The History of New York State
Editor, Dr. James Sullivan
Online Edition by Holice, Deb & Pam
|DeWitt Clinton believed that
Chief Justice Morgan Lewis would prove "sufficiently plastic to
mould to his liking"; on the other hand Hamilton was quietly
confident that the Chief Justice would, at the proper time, assert some
independence. Nevertheless, he recognized that the retirement of Lansing
increased the chance of Burr appreciably; indeed, he thought the latter
would now win.
Burr followed his usual campaigning method of making an intensive canvass. His ward workers seemed to be everywhere in New York City. "It was the contest of April, 1800, over again, save that Hamilton did not speak of openly oppose." Hamilton's influence also was not much in evidence, for Burr had considerable Federalist support, also most of Lansing's following. But Hamilton's quiet warning against Burr had quiet but sure effect, and when the vote was finally compared, it was seen "that for every republican voting for Burr, a Federalist, influenced by Hamilton, voted for Lewis." #33 Burr, had, indeed, done well. he had overcome DeWitt Clinton's power in the stronghold of the latter, carry New York City by a hundred; but the powerful Livingston up-State influence, coupled with the quiet work of the Great Federalist, had been too much. Morgan Lewis was elected by a majority of more then 8,000." #34
The Burr-Hamilton Duel--The plight of the unsuccessful candidate was, indeed, desperate. He had thrown away the national office; he had thrown off party allegiance; he had intrigued against the Nation; with bankrupt purse as well as in honor, having tried to win votes by letting the public know of "his honest endeavor to free himself from debt of disposing of his estate." He had lost purse, party, position; after having had the greater honors the Nation possessed almost within his grasp he had lost everything and now stood dishonored, an outcast--almost without a country. In this desolate state, when injuries assumed ten-fold magnitude, Burr realized that ever before him in all his struggles had been one man, Hamilton, ever ready to dash from his hand the cup from which he yearned to drink, ever ready to breakup while still in the rough clay every idol of Burr that enthusiasts who knew not the real character of their subject began to make. Wherever Burr turned, Hamilton, his nemesis, was before him. But for him, he might have been President; but for him, he might have been Governor. But for him--who knows? He might, perhaps, have become President or Dictator of the Northern Confederacy; and but for the brilliance of Hamilton at the bar, his own by no means mediocre qualities as a lawyer might receive more favorable notice and yield the higher pecuniary return he then stood so sorely in need of, if he would reestablish himself, financially.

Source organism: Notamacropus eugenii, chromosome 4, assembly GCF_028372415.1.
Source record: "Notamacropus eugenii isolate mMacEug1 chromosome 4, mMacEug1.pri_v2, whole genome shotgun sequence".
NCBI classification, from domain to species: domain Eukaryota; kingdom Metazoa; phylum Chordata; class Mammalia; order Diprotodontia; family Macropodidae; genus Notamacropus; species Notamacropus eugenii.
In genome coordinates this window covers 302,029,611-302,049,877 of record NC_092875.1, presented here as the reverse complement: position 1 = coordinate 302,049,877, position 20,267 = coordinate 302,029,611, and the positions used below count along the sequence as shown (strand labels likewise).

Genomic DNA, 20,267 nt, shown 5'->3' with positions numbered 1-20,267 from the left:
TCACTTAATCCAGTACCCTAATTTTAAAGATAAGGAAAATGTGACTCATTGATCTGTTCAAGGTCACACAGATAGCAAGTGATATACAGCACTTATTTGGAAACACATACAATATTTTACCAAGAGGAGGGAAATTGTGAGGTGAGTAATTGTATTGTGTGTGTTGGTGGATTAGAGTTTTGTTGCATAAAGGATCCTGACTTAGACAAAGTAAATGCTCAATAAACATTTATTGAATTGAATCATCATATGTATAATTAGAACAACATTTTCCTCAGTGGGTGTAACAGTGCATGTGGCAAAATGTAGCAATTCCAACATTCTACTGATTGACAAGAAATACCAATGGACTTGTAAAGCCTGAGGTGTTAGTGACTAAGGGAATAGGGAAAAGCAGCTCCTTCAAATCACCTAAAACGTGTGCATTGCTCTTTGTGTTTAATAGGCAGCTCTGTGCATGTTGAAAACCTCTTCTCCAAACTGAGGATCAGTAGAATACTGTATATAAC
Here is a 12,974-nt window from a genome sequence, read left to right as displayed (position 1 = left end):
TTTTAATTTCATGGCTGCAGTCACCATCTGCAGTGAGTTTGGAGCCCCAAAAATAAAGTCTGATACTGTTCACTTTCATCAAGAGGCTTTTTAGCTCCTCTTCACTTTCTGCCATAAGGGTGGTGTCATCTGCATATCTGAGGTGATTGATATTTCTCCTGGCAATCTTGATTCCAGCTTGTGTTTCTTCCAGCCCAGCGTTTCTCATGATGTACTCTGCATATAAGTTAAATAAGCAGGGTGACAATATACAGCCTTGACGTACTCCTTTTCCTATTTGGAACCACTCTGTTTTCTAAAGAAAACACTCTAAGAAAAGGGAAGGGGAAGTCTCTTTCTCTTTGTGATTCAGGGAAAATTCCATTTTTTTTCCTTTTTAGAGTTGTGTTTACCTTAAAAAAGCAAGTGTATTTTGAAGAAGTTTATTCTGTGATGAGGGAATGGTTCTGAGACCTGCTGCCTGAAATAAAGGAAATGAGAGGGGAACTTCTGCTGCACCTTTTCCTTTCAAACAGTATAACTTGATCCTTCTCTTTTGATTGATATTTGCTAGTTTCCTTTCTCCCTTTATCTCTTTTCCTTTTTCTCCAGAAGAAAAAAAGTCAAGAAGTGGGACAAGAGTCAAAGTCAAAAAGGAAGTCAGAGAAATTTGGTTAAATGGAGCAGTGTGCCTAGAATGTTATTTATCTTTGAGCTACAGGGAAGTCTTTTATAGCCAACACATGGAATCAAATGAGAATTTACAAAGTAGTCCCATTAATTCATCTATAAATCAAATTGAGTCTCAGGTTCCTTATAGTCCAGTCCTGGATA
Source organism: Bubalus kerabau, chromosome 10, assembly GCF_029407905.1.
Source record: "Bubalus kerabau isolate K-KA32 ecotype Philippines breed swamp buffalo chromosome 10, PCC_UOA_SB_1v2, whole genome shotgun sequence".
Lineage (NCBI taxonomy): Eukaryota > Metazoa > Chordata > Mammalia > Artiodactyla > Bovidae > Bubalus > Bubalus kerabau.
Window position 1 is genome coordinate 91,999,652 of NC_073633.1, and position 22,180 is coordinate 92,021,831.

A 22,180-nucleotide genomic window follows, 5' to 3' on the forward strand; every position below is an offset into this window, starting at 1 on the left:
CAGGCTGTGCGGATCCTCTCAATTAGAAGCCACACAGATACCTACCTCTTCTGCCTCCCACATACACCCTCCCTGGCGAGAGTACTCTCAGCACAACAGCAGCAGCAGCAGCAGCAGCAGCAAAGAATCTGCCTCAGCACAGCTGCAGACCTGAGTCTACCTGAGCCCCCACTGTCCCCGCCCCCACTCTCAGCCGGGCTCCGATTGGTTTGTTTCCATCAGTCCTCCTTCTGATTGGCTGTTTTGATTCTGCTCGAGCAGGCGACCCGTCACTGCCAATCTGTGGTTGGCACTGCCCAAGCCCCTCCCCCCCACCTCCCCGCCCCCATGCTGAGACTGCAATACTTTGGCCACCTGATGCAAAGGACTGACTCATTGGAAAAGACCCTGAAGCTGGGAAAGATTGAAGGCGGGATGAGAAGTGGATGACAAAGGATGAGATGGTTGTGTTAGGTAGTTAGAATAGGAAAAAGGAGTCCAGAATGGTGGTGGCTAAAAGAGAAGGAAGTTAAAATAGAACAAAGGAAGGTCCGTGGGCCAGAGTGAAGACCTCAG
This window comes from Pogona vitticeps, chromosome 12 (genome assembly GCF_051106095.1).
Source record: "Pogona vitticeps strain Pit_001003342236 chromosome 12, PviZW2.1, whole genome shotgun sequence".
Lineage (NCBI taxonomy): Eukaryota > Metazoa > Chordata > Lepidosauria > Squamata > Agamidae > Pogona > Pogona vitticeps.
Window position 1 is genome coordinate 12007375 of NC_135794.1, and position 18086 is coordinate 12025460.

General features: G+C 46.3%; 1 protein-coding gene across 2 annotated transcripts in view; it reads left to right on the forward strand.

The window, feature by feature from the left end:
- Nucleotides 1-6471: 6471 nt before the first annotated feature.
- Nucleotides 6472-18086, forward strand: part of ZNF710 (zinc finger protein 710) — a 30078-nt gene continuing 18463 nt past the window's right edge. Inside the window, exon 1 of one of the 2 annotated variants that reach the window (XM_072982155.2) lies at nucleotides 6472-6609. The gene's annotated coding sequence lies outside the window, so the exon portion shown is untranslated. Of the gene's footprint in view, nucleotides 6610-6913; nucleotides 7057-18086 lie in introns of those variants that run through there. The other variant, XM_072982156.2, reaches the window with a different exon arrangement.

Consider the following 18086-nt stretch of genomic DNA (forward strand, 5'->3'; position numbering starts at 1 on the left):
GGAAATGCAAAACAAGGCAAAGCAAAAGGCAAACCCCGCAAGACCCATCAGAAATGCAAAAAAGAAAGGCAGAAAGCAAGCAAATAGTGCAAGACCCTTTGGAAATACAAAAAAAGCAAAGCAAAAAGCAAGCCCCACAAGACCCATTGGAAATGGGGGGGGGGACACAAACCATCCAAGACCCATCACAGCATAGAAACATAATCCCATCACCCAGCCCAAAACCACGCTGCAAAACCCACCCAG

Burr was of that secretive nature which, when thwarted, is apt to shrink into itself to brood over the wrong s which, in these dark inner chambers, take on the most evil offensiveness. The balm of kindness had long been passed out of Burr's heart; the bitterness of oft-thwarted ambition had taken its place, and had so thoroughly spread gall through his system that he was no longer sensitive to the sweeter aspects of life. It seems more than possible that, while brooding over his misfortunes after the Governorship defeat, Burr saw that he might just as well be out of the world if Hamilton remained in it. His future possibilities seemed to be as hopeless as his present state, unless he could break through, or down, the Hamilton resistance.
When Burr reached a realization of this, it is said that he "deliberately determined to kill" Hamilton. It hardly seems fair to impute such a superlative degree of criminal intent. True, the disordered mind of the Vice-President might have been ready to exult in the death of Hamilton, but that Burr would stoop to murder, seems hard to believe. The facts do not give positive proof of such an assertion. He challenged Hamilton, and they fought--as gentlemen of courage had bought for a century before their time--but no unfair advantage was taken, and had it been Burr's destiny to fall in that encounter, in which the chances were equal, he would no doubt have taken that way out of their differences without reproach or regret. Maybe, he was glad that opportunity came of meeting his rival on a field where he would have equal chance. In other walks Hamilton's personality, eloquence and moral integrity would always make his own efforts appear drab or colorless, but on a field where only bullets spoke they would at least and one would soon cease to annoy the other Burr would rather die than continue to live with Hamilton's hand, like the sword of Damocles, ever uplifted against him.